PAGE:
The Chinese Manned Space Agency reported on Saturday that debris from a rocket crashed into waters off the Philippines, according to multiple media reports.

China’s “heavy” Long March 5B rocket is particularly dangerous, Nelson said, and carries “significant risk of loss of life and property” with potential debris impact.

Learn more here.

The challenges of diversity in the cyber workforce

The White House now has a point person to carry out its promise to expand diversity in the cyber workforce.

Camille Stewart Gloster, a Google executive, has been hired to lead the Biden administration’s efforts to grow the nation’s tech talent ecosystem, including creating a more diverse cyber workforce and bolstering cyber education.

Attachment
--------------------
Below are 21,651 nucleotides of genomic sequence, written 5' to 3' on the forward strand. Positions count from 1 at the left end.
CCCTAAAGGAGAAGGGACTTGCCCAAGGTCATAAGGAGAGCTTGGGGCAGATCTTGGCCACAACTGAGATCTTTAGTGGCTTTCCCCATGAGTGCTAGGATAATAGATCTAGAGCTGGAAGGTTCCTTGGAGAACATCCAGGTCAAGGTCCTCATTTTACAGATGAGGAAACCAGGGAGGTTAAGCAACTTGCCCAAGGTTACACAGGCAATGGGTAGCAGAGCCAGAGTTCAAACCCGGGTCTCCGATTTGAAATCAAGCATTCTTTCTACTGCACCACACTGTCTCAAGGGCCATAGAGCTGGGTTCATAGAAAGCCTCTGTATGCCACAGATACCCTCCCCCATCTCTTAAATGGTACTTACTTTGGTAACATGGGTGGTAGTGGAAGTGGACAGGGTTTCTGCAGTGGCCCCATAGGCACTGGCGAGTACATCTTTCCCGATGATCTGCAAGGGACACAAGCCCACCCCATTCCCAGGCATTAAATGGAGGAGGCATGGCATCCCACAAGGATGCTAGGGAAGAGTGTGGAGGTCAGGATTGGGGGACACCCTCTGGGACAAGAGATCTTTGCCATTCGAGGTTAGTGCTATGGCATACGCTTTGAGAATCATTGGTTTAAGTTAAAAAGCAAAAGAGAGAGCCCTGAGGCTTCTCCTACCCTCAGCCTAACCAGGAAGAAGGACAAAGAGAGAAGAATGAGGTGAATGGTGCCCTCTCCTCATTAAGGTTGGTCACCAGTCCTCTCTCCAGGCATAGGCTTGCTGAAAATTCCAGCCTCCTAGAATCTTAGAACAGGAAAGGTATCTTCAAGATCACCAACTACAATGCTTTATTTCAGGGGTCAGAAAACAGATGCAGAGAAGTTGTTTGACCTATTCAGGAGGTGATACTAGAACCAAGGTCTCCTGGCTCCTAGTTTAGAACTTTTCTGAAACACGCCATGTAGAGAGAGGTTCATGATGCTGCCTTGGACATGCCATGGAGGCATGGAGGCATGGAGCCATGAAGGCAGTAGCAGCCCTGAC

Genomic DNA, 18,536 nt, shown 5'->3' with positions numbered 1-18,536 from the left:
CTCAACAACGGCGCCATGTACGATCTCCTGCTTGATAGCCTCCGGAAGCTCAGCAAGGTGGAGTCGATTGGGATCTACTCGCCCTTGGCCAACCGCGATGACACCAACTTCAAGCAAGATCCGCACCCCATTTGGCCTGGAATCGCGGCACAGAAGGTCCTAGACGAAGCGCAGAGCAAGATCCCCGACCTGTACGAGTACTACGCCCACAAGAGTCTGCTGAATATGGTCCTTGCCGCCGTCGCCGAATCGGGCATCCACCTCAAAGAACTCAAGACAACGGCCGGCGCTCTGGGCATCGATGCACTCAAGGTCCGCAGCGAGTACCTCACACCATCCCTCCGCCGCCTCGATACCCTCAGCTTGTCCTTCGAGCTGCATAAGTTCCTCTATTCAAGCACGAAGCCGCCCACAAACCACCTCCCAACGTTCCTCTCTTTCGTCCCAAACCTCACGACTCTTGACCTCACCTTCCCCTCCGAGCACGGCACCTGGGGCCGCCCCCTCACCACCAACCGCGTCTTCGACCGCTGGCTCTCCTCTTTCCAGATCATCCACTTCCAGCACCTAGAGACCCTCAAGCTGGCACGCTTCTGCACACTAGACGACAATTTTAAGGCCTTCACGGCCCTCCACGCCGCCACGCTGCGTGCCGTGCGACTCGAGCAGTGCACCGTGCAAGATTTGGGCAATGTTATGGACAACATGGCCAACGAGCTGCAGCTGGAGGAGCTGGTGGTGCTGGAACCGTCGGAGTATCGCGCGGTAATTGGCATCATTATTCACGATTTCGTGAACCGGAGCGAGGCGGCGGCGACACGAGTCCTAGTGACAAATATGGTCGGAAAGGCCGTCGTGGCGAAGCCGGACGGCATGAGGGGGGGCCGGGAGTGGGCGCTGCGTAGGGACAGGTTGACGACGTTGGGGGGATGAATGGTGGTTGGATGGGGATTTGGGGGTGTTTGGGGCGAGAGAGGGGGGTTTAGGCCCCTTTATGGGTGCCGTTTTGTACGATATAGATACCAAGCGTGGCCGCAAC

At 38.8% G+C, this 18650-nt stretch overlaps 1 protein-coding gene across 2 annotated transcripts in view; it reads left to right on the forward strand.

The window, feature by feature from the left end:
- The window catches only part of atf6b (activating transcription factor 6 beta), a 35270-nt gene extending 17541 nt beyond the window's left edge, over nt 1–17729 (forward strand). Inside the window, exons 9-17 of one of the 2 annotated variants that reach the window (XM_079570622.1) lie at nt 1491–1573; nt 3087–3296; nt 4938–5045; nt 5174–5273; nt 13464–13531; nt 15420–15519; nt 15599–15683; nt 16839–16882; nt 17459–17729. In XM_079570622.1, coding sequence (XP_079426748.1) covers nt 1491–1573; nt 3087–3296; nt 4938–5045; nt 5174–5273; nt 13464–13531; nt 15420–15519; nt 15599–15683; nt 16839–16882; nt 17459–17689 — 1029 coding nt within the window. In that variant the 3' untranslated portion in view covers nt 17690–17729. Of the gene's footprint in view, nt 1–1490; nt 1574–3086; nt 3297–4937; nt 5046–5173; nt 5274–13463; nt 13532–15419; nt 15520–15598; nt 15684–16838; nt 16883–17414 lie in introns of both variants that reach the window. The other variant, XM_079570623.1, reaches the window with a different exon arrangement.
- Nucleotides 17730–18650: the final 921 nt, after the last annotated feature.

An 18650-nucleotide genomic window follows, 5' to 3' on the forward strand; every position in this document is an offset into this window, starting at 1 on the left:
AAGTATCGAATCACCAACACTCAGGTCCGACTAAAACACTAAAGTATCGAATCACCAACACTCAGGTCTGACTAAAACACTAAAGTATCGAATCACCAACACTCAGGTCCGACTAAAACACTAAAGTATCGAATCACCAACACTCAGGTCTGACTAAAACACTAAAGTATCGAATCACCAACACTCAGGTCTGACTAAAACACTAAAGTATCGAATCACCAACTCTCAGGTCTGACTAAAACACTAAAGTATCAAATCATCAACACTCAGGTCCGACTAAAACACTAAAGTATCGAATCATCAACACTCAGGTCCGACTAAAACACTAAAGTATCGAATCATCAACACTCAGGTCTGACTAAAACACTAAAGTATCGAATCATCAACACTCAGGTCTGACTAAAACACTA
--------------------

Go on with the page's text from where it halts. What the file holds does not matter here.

This is a difficult but urgent task, as the cyber-sector faces a widespread shortage of manpower.

Suzanne Spaulding, senior homeland security adviser and director of the Defending Democratic Institutions Project at the Center for Strategic and International Studies, said the hiring of Stewart Gloster was important.

“It is not just the visibility of a woman of color who is in a cyber leadership position in government, but one who has a high profile in the very communities that we are trying to reach,” a- she declared.

Learn more here.

MUSK allegedly contradicted TWITTER

Tesla CEO Elon Musk has confidentially filed a countersuit against Twitter after the company sued him for trying to end a deal to buy the social media platform for $44 billion earlier this month, according to multiple reports.

Friday’s countersuit has not been made public. A Twitter spokesperson declined to comment on The Hill on the development.